By John Salak –
It doesn’t take a genius to figure out that intense exercise is a benefit to anyone looking to lose weight. High-Intensity Interval Training (HIIT), for example, can burn 25 to 30 percent more calories than other forms of exercise. That sort of return on sweat (ROS) is a great way to trim pounds.
Healthline.com also reports that HIIT, which involves alternating high and low activity levels, can raise the metabolic rate for extended periods, generate muscle gain, improve oxygen consumption, reduce blood pressure and may even lower blood sugar levels.
HIIT, of course, is only one form of intense exercise. There are plenty of ways to ramp up activity levels to burn calories and generate other benefits. Now, however, researchers may have found another hidden weight-loss benefit to high-intensity exercise.
A full-steam-ahead workout may just help people resist cues for high-fat foods. If nothing else, the approach worked in a test run on chubby rats. Washington State University researchers discovered that robust rodents who exercised intensely were better able to resist their favored, high-fat food pellets.
The university’s work was designed to examine something known as the “incubation of craving.” This concept focuses on the theory that the longer the desired substance is denied, the harder it is to ignore signals for it.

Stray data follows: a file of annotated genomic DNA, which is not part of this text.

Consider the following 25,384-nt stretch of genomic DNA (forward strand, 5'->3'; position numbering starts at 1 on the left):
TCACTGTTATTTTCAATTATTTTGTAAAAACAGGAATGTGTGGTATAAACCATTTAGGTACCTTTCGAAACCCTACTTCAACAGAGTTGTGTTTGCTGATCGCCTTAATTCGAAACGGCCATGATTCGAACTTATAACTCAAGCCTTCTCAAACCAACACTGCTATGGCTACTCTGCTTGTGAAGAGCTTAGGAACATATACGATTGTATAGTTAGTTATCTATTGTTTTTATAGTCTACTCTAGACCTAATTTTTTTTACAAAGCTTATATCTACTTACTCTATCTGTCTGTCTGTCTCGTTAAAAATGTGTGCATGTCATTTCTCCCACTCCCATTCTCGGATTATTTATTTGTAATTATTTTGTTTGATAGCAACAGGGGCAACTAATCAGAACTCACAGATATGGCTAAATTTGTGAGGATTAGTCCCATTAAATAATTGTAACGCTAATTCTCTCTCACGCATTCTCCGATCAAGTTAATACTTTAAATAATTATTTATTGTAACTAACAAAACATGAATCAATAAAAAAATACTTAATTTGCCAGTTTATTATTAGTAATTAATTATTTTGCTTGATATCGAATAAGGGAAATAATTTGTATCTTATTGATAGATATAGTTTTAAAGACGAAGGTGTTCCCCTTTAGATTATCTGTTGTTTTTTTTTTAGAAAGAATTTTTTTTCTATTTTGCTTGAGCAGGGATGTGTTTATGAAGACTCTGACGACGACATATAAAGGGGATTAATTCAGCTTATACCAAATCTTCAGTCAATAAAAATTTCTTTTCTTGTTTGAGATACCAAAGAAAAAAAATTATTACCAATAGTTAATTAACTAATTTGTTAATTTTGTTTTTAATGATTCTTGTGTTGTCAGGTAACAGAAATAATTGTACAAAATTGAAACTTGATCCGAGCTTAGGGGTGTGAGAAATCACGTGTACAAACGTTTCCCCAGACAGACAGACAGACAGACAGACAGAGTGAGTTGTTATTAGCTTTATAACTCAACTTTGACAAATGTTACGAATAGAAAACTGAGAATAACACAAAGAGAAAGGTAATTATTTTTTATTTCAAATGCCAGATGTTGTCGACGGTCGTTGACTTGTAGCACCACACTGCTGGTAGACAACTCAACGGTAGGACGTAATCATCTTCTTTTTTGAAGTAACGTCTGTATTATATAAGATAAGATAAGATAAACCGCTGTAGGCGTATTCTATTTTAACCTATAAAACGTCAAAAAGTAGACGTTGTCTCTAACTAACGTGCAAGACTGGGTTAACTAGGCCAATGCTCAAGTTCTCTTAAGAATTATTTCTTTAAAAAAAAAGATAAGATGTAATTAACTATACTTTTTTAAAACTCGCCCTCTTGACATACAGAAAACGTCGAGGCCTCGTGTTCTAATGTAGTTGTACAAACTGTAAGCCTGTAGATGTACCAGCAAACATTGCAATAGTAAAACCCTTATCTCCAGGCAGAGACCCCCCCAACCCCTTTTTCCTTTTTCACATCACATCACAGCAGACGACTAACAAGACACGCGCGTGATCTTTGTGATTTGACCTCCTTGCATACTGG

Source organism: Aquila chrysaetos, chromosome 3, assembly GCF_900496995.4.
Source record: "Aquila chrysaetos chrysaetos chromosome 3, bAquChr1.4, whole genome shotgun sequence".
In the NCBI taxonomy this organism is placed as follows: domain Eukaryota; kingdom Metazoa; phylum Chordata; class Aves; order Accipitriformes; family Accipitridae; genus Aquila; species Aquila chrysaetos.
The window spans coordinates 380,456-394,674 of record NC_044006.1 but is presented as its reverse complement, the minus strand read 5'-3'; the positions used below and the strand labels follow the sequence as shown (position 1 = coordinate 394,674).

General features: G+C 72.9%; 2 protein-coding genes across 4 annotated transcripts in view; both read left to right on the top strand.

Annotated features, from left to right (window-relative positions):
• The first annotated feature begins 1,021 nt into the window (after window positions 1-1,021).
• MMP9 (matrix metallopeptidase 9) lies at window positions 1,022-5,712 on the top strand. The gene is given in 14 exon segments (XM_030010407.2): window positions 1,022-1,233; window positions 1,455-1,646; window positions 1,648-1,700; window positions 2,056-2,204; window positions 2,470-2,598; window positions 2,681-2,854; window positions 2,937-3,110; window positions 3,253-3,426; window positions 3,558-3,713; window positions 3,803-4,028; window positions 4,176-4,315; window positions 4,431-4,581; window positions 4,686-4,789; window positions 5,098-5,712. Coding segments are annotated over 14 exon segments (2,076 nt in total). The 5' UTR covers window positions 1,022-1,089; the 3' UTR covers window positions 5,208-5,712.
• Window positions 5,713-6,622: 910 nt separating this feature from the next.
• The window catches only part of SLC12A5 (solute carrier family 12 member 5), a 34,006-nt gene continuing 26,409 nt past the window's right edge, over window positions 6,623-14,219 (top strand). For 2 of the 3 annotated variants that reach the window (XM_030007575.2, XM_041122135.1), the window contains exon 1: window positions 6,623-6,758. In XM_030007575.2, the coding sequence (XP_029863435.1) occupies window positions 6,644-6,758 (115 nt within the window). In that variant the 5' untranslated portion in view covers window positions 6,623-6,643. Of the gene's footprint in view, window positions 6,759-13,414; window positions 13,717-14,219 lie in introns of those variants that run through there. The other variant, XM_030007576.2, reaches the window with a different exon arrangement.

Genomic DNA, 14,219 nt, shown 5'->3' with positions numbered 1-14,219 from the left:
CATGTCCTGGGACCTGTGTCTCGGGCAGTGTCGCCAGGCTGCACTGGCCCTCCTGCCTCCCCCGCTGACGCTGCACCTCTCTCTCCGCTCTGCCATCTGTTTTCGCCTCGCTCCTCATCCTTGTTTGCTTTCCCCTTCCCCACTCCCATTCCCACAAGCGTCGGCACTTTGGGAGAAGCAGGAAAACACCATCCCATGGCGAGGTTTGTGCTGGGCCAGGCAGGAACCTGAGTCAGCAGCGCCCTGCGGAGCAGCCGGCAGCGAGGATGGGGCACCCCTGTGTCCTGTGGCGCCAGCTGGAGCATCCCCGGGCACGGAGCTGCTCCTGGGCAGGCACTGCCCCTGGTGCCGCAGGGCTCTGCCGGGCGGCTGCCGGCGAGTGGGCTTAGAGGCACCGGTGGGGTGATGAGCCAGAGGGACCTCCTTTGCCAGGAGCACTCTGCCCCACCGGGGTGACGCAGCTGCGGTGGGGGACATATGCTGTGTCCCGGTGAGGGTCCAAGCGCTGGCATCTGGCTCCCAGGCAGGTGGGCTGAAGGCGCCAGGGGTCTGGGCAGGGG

Intense exercise apparently is the key for rats and maybe for people as well. Yes, more research is needed, but Washington State researcher Travis Brown reported that a hard workout certainly shored up restraint in rats to their favored high-fat foods.
“A really important part of maintaining a diet is to have some brain power—the ability to say ‘no, I may be craving that, but I’m going to abstain,'” Brown explained. “Exercise could not only be beneficial physically for weight loss but also mentally to gain control over cravings for unhealthy foods.”
Evolving research will focus on how different levels of exercise impact cravings and exactly why intense workouts curb desires for unhealthy foods. Washington State’s work may also help answer the lingering question of whether certain foods can be addictive.
Ultimately, just being able to sidetrack urges for unhealthy foods may be enough of a reward for rats and people alike. So, breaking out in a high-intensity-inspired sweat may yield new benefits.
“Exercise is beneficial from a number of perspectives: it helps with cardiac disease, obesity and diabetes; it might also help with the ability to avoid some of these maladaptive foods,” Brown said. “We’re always looking for this magic pill in some ways, and exercise is right in front of us with all these benefits.”